Websites generally want to differentiate bots from human users and ideally block those that are malicious or not useful. Certain verticals typically require less or more effort when scraping sites. Below we outlined some of our experiences in bullet points.
How do sites ideally protect themselves against scraping/crawling?
- Putting a strict rate limit on data-center IPs/non-ISP IPs
- Putting a reasonable rate limit on all other IPs
- JS cross-check on all visitors (except friendly bots, e.g. Google bot can be detected)
- Checking browser profile
- Checking user behaviour on site (e.g. mouse movement, typing behaviour, scrolling)
How do travel sites typically avoid scraping?
- Block all wget/phantomJS/(headless browser) requests
- JS support needed
- Real user session must be impersonated
- Datacenter IPs blocked completely
- Tier 1 IPs highly recommended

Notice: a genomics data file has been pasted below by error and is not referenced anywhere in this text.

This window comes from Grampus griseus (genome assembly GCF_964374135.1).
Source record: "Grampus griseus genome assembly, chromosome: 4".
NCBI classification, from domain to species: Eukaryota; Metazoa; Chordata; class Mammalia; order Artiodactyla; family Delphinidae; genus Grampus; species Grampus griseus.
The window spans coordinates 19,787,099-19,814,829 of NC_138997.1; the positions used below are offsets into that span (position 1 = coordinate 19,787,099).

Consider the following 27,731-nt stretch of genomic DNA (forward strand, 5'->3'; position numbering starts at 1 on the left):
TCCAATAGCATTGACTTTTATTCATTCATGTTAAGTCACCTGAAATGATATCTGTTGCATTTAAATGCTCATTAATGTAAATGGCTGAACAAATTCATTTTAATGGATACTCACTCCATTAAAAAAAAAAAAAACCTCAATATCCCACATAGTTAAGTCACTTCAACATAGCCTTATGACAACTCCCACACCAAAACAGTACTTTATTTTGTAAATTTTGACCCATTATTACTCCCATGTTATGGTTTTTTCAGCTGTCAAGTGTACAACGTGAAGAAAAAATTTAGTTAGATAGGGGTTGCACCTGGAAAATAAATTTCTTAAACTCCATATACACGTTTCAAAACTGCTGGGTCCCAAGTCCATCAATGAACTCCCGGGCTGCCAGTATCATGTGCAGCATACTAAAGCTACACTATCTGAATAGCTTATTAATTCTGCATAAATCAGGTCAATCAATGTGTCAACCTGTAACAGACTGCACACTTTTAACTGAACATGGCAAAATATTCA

How does Google do bot-blocking?
- Allows a certain rate of all request types
- User agents are important
- Highly sophisticated bot detection
- Datacenter IPs get permanent block if allowed rate exceeded
- Tier 1 IPs recommended (unless you have a shit load of datacenter IPs to burn)
What players are there in bot-blocking and anti scraping technologies?
- Distil bot discovery, now imperva, are one of the veterans of the industry. They are market leader with more than 100k sites using their service according builtwith
- BuiltWith shows about 4k sites using DataDome
- For Shield Square Builtwith shows 12k sites using their bot detection services
- Custom made solutions are usually using lists of datacenter IPs, that are available in the internet
- Captcha Services like recaptcha are often used in combination with Distil, ShieldSquare & Co